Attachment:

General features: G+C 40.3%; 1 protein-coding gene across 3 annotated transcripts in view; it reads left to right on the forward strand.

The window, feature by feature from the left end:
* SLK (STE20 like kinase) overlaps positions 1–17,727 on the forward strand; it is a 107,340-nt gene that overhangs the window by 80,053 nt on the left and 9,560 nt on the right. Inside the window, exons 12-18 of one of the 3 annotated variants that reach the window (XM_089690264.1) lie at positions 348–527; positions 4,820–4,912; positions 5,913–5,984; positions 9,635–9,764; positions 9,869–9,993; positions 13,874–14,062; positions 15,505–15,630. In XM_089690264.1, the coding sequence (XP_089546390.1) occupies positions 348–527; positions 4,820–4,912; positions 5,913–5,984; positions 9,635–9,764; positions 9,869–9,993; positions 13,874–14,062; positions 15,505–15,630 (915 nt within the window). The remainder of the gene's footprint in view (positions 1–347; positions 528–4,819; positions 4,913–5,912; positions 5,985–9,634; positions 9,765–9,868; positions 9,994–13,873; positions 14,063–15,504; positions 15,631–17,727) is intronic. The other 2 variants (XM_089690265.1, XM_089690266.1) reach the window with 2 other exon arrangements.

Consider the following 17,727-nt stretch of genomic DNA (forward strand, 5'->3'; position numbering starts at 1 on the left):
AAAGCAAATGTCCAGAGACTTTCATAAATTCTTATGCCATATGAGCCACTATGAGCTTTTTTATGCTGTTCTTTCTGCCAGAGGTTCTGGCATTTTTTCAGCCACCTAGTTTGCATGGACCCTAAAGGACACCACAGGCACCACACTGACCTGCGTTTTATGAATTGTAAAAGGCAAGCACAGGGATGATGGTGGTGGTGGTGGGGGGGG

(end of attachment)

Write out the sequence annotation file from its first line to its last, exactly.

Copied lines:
General features: G+C 40.3%; 1 protein-coding gene across 3 annotated transcripts in view; it reads left to right on the forward strand.

The window, feature by feature from the left end:
* SLK (STE20 like kinase) overlaps positions 1–17,727 on the forward strand; it is a 107,340-nt gene that overhangs the window by 80,053 nt on the left and 9,560 nt on the right. Inside the window, exons 12-18 of one of the 3 annotated variants that reach the window (XM_089690264.1) lie at positions 348–527; positions 4,820–4,912; positions 5,913–5,984; positions 9,635–9,764; positions 9,869–9,993; positions 13,874–14,062; positions 15,505–15,630. In XM_089690264.1, the coding sequence (XP_089546390.1) occupies positions 348–527; positions 4,820–4,912; positions 5,913–5,984; positions 9,635–9,764; positions 9,869–9,993; positions 13,874–14,062; positions 15,505–15,630 (915 nt within the window). The remainder of the gene's footprint in view (positions 1–347; positions 528–4,819; positions 4,913–5,912; positions 5,985–9,634; positions 9,765–9,868; positions 9,994–13,873; positions 14,063–15,504; positions 15,631–17,727) is intronic. The other 2 variants (XM_089690265.1, XM_089690266.1) reach the window with 2 other exon arrangements.

Consider the following 17,727-nt stretch of genomic DNA (forward strand, 5'->3'; position numbering starts at 1 on the left):
AAAGCAAATGTCCAGAGACTTTCATAAATTCTTATGCCATATGAGCCACTATGAGCTTTTTTATGCTGTTCTTTCTGCCAGAGGTTCTGGCATTTTTTCAGCCACCTAGTTTGCATGGACCCTAAAGGACACCACAGGCACCACACTGACCTGCGTTTTATGAATTGTAAAAGGCAAGCACAGGGATGATGGTGGTGGTGGTGGGGGGGG